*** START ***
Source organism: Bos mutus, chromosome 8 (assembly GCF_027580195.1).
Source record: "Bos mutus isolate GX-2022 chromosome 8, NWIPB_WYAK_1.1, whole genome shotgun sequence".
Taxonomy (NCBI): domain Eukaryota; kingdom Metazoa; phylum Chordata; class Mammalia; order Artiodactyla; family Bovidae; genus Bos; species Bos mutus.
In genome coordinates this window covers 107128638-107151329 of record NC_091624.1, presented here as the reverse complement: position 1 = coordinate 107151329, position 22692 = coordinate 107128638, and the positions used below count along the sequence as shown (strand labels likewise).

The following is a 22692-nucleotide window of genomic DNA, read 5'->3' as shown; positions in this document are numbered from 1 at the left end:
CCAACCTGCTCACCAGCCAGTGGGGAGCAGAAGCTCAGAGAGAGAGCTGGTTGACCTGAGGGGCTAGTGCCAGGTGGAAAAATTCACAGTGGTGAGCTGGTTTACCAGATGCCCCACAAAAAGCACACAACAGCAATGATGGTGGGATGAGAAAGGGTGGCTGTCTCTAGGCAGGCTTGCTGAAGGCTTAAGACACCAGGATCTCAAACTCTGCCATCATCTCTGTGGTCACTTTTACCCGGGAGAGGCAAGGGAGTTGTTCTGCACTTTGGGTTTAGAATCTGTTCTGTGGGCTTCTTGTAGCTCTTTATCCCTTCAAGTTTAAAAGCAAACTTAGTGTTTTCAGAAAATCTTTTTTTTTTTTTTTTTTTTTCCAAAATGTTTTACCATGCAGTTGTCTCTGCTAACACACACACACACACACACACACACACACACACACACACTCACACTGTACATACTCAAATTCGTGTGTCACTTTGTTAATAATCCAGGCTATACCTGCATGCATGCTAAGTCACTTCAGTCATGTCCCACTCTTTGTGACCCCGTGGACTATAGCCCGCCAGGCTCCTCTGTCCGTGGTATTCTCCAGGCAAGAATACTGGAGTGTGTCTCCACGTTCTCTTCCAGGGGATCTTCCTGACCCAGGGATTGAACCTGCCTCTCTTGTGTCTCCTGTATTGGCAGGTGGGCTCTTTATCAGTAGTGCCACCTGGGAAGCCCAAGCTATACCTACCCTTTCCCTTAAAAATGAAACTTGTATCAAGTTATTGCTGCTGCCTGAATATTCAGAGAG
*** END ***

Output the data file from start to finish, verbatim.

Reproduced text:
Source organism: Bos mutus, chromosome 8 (assembly GCF_027580195.1).
Source record: "Bos mutus isolate GX-2022 chromosome 8, NWIPB_WYAK_1.1, whole genome shotgun sequence".
Taxonomy (NCBI): domain Eukaryota; kingdom Metazoa; phylum Chordata; class Mammalia; order Artiodactyla; family Bovidae; genus Bos; species Bos mutus.
In genome coordinates this window covers 107128638-107151329 of record NC_091624.1, presented here as the reverse complement: position 1 = coordinate 107151329, position 22692 = coordinate 107128638, and the positions used below count along the sequence as shown (strand labels likewise).

The following is a 22692-nucleotide window of genomic DNA, read 5'->3' as shown; positions in this document are numbered from 1 at the left end:
CCAACCTGCTCACCAGCCAGTGGGGAGCAGAAGCTCAGAGAGAGAGCTGGTTGACCTGAGGGGCTAGTGCCAGGTGGAAAAATTCACAGTGGTGAGCTGGTTTACCAGATGCCCCACAAAAAGCACACAACAGCAATGATGGTGGGATGAGAAAGGGTGGCTGTCTCTAGGCAGGCTTGCTGAAGGCTTAAGACACCAGGATCTCAAACTCTGCCATCATCTCTGTGGTCACTTTTACCCGGGAGAGGCAAGGGAGTTGTTCTGCACTTTGGGTTTAGAATCTGTTCTGTGGGCTTCTTGTAGCTCTTTATCCCTTCAAGTTTAAAAGCAAACTTAGTGTTTTCAGAAAATCTTTTTTTTTTTTTTTTTTTTTCCAAAATGTTTTACCATGCAGTTGTCTCTGCTAACACACACACACACACACACACACACACACACACACACACTCACACTGTACATACTCAAATTCGTGTGTCACTTTGTTAATAATCCAGGCTATACCTGCATGCATGCTAAGTCACTTCAGTCATGTCCCACTCTTTGTGACCCCGTGGACTATAGCCCGCCAGGCTCCTCTGTCCGTGGTATTCTCCAGGCAAGAATACTGGAGTGTGTCTCCACGTTCTCTTCCAGGGGATCTTCCTGACCCAGGGATTGAACCTGCCTCTCTTGTGTCTCCTGTATTGGCAGGTGGGCTCTTTATCAGTAGTGCCACCTGGGAAGCCCAAGCTATACCTACCCTTTCCCTTAAAAATGAAACTTGTATCAAGTTATTGCTGCTGCCTGAATATTCAGAGAG